Determinant of Supply 1. Price of related goods The supply of a product can be influenced by the price of related goods: Substitute goods Supply of a product will decrease if there is an increase in the price of a substitute product, for example Maxis and Celcom.
When the price of Maxis increase, the quantity supplied will increase law of supply and the quantity supply of Celcom will be decrease. So, if price of substitute goods increase, supply curve for current goods will shift to the left. Complementary goods An increase in the price of a product will increase the supply of a complementary product. For example, Petrol and Car. When the price of Car increases, the quantity of car supplied will increase and the supply on petrol will also increase since both are complementary goods.
So, if the price of complementary goods increases, supply curve will shift to the right. Cost of production When the cost of production increase price of production factor increase , quantity supplied will be decrease and vice versa. For example, an increase in wages of labor and price of capital equipment in production process will increase the cost of production and thus reduce the supply curve.
So, cost of production increase, will shift the supply curve to the left. Expected future price If the seller was expecting the price will increase in following month, the current quantities supplied will be decrease and vice versa. For example, when the government announces an increase in the price of sugar, the current supply will decrease because the supplier wants to gain a higher profit with a higher new price.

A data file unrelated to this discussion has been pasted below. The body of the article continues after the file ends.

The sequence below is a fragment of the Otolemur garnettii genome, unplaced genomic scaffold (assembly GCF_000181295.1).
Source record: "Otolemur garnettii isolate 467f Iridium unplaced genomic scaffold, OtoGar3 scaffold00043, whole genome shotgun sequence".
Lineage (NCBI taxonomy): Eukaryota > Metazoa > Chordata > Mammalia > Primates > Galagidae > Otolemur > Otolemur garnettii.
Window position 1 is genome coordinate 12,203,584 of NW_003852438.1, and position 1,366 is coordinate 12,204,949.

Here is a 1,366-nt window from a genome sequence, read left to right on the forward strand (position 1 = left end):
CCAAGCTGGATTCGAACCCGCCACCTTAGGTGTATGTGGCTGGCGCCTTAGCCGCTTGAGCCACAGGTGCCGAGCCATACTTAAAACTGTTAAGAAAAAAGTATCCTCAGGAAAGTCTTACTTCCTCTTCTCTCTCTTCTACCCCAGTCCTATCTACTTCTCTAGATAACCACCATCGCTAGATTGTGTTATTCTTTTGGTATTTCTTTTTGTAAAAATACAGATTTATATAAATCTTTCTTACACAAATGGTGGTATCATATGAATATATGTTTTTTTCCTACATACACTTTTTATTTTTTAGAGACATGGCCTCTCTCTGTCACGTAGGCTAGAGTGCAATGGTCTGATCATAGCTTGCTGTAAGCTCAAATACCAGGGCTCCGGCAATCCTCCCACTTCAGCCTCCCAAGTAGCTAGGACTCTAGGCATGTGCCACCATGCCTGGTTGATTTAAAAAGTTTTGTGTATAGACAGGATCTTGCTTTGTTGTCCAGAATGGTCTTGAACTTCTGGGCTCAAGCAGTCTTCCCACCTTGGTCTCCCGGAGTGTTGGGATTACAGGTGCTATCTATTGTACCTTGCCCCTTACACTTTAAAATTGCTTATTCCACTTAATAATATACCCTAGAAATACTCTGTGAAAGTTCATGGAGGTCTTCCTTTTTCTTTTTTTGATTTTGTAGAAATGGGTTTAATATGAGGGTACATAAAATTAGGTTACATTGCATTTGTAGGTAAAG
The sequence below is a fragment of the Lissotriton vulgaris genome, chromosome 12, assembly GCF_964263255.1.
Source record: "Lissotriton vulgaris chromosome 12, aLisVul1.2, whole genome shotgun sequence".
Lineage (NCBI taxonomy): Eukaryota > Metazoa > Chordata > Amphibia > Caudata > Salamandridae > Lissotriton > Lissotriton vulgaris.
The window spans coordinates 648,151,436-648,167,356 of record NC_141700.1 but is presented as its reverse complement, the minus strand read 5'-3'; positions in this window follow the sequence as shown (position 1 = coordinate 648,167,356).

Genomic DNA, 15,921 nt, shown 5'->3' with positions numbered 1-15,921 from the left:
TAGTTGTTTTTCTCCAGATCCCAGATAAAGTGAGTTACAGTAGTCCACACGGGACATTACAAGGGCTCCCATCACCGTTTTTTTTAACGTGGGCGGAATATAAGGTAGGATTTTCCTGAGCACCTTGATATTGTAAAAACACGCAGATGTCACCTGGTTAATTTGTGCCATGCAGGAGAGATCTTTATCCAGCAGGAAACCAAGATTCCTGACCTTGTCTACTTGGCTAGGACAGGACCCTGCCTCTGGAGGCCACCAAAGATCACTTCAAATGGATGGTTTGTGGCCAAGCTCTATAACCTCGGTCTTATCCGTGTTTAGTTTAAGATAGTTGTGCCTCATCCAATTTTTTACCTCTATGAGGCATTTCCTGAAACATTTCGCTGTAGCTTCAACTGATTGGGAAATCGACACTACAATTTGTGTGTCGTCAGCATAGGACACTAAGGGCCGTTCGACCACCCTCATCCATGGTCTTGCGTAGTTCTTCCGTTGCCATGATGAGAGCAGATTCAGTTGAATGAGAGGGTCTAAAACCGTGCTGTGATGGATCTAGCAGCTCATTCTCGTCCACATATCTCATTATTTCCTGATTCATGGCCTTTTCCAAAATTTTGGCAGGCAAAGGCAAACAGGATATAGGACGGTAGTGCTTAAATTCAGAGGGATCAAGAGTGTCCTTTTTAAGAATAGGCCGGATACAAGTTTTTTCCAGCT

Technological advance Changes in technology are the most important influences on supply. Existence of the new technology will reduce cost of production. So, the seller can increase their production. For example, when new technology was introduced in paddy harvesting, the supply of rice will be increased. So, the technology advance will shift the supply curve to the right. Number of sellers The large number of firms supplying a product, the large quantity supplied of the product and vice versa.
For example, if there is an increase in the number of cafeterias in a KPMBP, the supply of foods and drink will increase. So, if number of seller increase, supply curve will shift to the right and vice versa. Why don't you allow people to copy this into a MW document? Information should be free flowing. I'm still going to copy this, just it's going to take longer, so in the end you're just inhibiting the learning process.
Let's face the facts, only students will be using this info. If resource prices increase faster than supply prices, then producers will have less incentive to produce more. Likewise, when resource prices fall, then profits increase for the same price level, so sellers will produce more. A similar analysis can be applied to taxes and subsidies , since taxes decrease and subsidies increase the profits of suppliers.
Improvements in technology can reduce the need for factors of production in supplying a product. For instance, robotics have greatly reduced the need for labor.